For decades, scholars have suggested that the rise of the Chan (J. Zen) Buddhist tradition between China’s Tang (618–907) and Song (960–1279) dynasties involved an unprecedentedly bold claim to religious authority. Chan masters were understood to be not just eminent Buddhist monastics but actual living buddhas, whose recorded words were considered equally authoritative to Buddhist scriptures. Central to the formation of Chan identity as a school of buddhas was the ceremony of “ascending the hall,” during which Chan masters serving as abbots of public monasteries preached to and answered questions from members of the monastic assembly and the lay public. This article presents a new interpretation of the ascending the hall ceremony’s role in constituting Chan masters as figures of buddha-like authority, paying particular attention to the problem of likeness itself. According to prevailing scriptural and visual-cultural conventions, buddhas were larger-than-life figures with marvelous bodies and miraculous powers. Chan masters in the Song, by contrast, were typically presented as conspicuously lacking these spectacular features. Drawing on overlooked passages from Song period Chan literature, I analyze how Chan Buddhists managed the question of their likeness to the Buddha—but never categorically resolved it—through an intertwined process of routinely ascending the hall and composing literary representations of ascending the hall. Ultimately, I suggest, they succeeded in translating the concept of buddhahood into a distinctively Chinese cultural idiom. By analyzing accounts of Chan ritual failure in the writings of Song period Chinese literati, however, I also argue that there were limits to Chan masters’ capacities to incorporate their own unlikeness to the Buddha into a new, specifically Chinese, vision of buddhahood.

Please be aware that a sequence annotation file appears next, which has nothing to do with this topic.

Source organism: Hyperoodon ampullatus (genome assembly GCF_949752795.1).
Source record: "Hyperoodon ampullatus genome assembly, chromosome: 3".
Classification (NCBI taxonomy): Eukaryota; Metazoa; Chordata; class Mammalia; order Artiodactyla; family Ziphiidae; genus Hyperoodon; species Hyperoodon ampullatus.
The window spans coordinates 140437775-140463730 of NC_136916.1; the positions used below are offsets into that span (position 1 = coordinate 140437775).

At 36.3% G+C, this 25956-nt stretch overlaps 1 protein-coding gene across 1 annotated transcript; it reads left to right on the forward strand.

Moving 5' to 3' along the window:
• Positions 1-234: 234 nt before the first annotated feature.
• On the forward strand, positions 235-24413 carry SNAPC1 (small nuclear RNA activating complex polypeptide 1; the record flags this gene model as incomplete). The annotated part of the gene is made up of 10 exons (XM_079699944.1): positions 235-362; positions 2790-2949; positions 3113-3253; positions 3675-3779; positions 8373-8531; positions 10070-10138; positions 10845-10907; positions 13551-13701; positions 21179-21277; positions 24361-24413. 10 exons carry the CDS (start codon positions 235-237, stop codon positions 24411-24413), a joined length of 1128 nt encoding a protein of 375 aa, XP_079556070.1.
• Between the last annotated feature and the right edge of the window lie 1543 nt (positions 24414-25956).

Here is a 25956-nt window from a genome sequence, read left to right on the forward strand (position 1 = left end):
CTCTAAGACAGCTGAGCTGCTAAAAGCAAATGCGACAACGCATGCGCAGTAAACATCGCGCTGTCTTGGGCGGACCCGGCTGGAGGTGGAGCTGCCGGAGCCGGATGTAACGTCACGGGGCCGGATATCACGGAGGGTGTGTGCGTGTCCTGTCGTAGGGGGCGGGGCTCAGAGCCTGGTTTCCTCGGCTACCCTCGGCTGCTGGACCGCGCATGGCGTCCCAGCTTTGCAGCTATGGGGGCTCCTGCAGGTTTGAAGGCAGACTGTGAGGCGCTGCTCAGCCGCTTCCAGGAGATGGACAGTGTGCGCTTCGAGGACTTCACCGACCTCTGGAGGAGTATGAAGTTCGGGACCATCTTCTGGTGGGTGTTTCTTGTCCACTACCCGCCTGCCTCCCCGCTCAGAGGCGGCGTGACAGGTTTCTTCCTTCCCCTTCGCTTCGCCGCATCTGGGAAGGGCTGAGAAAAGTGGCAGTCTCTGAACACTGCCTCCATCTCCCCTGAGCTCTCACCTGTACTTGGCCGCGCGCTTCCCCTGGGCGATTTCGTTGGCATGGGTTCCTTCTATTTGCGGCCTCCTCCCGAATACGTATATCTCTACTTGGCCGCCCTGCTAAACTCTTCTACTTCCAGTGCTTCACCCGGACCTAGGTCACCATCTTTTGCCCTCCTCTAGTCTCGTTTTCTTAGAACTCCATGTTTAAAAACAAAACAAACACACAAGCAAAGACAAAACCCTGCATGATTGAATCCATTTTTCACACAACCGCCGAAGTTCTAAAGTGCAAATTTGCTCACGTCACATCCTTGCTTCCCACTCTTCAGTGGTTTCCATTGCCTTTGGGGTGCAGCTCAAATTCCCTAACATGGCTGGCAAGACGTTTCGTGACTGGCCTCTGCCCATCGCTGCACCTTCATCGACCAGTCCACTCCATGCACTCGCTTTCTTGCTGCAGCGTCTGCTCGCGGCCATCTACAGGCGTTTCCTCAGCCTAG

ASJC Scopus subject areas
- Religious studies